Rare bleeding disorder database

Posted by & filed under Part 19: BLOOD, Websites.

The primary aim of database is to determine the distribution of each rare bleeding disorder in the world, and their available treatments.

Please visit www.rbdd.org to participate in the database.

For more information on rare bleeding disorders, please visit OMMBID Part 19: Chapters 169 – 183.

Thank you very much in advance for your contributions to this blog.

Philippe Campeau, MD
Resident in Medical Genetics at McGill University
OMMBID Blog Administrator

One Response to “Rare bleeding disorder database”

  1. pcampeau


    Chapter 174: Von Willebrand Disease

    Clinical Course

    For patients with a quantitative deficiency of VWF (VWD types 1 and 3) the severity of disease generally correlates with the degree of VWF functional deficiency, and may vary from clinically insignificant to life threatening. The severity of the disease in patients with qualitative disorders of VWF (VWD type 2) may exceed what might be expected based on the functional deficiency ascertained by laboratory tests.201,203,206,209 Symptoms are usually present from childhood, and often from birth.7,8,10,25 These commonly include easy bruising, cutaneous hematomas, epistaxis, bleeding from gums, and prolonged bleeding from cuts. Persistent severe bleeding after minor oral trauma and after dental extraction is common. Most affected women have menorrhagia that may require blood transfusion.169 Bleeding from a ruptured ovarian follicle or corpus luteum may also be severe.180,203 Gastrointestinal bleeding seems to be relatively rare but may be life threatening. Patients with VWD type 3 and essentially undetectable VWF can have factor VIII levels low enough to predispose to spontaneous hemarthrosis, joint deformities, and soft tissue bleeding.7,8,25 Milder forms of VWD are almost never associated with hemarthrosis. The bleeding tendency of VWD has been reported to decrease with advancing age,7,25 although this is not a uniform feature of the disease.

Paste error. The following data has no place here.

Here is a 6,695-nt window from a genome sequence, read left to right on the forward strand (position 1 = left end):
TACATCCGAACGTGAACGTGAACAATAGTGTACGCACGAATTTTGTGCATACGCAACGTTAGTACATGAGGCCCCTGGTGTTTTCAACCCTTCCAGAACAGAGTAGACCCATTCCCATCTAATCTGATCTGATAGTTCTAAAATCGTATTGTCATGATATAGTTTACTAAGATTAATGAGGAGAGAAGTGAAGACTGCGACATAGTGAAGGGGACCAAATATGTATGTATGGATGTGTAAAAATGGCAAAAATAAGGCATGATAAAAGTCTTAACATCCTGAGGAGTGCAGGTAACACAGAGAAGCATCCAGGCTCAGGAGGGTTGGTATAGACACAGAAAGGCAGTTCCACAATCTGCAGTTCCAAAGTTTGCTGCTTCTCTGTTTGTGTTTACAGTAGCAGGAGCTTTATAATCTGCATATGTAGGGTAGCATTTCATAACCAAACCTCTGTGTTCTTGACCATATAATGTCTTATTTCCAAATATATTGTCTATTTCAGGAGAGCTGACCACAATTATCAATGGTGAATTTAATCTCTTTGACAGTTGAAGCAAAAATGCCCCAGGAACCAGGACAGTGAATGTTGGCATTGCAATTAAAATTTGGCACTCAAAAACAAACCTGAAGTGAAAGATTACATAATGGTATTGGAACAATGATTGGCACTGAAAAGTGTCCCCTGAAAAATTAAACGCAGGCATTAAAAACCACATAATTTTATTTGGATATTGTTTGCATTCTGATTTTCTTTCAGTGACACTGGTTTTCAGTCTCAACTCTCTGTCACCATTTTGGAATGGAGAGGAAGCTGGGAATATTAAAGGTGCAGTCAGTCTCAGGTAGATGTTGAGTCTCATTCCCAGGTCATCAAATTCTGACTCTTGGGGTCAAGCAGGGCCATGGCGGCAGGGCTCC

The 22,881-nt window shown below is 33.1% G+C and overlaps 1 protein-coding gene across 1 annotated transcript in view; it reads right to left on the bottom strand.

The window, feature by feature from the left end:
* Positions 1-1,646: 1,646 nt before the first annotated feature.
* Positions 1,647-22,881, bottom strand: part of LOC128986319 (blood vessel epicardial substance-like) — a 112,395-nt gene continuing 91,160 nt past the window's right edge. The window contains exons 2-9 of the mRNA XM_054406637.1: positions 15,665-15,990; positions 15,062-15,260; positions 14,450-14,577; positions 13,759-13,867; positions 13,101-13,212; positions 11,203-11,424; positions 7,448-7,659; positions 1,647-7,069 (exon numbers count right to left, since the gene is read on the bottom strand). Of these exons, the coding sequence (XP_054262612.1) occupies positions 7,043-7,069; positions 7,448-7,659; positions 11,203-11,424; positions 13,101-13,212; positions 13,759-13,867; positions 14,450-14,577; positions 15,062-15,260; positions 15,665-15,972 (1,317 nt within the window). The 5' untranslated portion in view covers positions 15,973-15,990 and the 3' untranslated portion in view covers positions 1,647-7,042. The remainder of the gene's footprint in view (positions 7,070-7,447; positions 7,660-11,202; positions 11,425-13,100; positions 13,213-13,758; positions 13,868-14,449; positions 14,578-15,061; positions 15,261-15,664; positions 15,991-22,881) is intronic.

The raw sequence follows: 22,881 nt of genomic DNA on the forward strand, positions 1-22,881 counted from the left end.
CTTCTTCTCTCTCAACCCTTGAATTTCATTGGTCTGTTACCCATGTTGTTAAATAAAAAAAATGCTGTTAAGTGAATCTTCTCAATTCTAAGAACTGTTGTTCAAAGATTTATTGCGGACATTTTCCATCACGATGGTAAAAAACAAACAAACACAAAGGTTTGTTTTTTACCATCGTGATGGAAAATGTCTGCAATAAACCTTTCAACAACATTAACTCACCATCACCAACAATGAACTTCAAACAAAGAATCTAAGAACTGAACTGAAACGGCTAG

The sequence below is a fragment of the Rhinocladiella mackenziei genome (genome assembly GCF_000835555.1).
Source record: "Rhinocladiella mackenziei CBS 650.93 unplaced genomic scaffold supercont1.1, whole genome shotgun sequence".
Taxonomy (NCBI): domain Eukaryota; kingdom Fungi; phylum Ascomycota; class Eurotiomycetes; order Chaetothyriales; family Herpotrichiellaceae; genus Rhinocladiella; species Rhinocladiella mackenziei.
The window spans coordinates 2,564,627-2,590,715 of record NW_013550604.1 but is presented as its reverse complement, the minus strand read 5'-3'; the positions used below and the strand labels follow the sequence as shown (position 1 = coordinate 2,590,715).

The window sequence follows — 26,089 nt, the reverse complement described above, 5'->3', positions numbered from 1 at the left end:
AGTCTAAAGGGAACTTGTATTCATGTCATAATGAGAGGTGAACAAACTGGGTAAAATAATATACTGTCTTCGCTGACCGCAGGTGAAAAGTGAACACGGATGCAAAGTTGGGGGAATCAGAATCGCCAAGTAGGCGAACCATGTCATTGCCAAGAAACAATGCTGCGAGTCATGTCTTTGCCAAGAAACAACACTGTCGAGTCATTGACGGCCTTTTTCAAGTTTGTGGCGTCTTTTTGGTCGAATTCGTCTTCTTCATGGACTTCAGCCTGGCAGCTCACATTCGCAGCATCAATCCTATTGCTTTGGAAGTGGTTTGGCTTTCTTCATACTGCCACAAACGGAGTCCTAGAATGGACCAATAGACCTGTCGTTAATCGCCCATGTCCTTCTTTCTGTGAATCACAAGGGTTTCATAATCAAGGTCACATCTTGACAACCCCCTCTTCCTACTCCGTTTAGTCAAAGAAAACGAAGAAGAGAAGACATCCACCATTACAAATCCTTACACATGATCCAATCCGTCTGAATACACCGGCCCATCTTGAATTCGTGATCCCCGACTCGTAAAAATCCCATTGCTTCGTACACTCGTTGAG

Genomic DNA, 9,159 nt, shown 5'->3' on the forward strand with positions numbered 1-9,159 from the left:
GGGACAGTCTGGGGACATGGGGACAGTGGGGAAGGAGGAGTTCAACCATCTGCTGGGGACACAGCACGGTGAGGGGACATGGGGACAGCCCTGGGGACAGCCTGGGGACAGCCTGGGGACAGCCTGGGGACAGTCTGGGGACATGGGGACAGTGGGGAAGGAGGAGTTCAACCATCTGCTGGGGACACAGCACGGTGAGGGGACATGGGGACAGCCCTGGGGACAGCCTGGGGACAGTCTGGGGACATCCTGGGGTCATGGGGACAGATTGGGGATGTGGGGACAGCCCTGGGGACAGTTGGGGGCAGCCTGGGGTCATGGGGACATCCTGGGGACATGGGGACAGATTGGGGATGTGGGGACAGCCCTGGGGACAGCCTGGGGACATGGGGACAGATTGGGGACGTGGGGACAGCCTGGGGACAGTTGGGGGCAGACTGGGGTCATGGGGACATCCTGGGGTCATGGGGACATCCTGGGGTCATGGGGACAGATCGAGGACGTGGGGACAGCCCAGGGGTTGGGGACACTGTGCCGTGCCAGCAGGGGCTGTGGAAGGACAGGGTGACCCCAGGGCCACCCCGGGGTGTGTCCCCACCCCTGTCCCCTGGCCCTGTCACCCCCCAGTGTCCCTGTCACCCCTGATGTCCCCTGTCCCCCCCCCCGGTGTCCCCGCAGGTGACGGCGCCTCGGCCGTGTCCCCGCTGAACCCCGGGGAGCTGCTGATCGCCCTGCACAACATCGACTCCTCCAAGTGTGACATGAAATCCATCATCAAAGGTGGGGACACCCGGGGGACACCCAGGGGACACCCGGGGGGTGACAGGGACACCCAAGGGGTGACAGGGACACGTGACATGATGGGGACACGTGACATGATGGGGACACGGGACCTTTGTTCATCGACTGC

During pregnancy the plasma VWF levels are increased in normal individuals and in patients with most forms of VWD other than VWD type 3.236-239 This increase is most marked in the third trimester. If the increase represents functional VWF, then labor and delivery are usually uncomplicated. Patients with dysfunctional VWF (VWD type 2) frequently have difficulty with hemorrhage during labor and delivery.201,206,219 Plasma VWF levels return to baseline within a few days, and patients with VWD should be watched closely during at least the first week after delivery for postpartum bleeding.

    Type 2B VWD can present special problems during pregnancy. The increased plasma concentration of abnormal VWF that is a consequence of the physiological stimulus of pregnancy can cause severe and prolonged thrombocytopenia, rarely with marked blood loss during delivery.240 Children born with VWD type 2B may present with congenital thrombocytopenia.217

    The development of alloantibodies to VWF is distinctly uncommon in VWD as reviewed elsewhere.241 All of the reported cases have occurred in patients with VWD type 3 with no detectable VWF-like protein. Among patients with VWD type 3, the prevalence of alloantibodies to VWF is about 7.5 percent. Not all severely affected patients develop antibodies, and there may be a familial predisposition to this complication of therapy. The apparent association between deletions within the VWF gene and the development of such antibodies was discussed above

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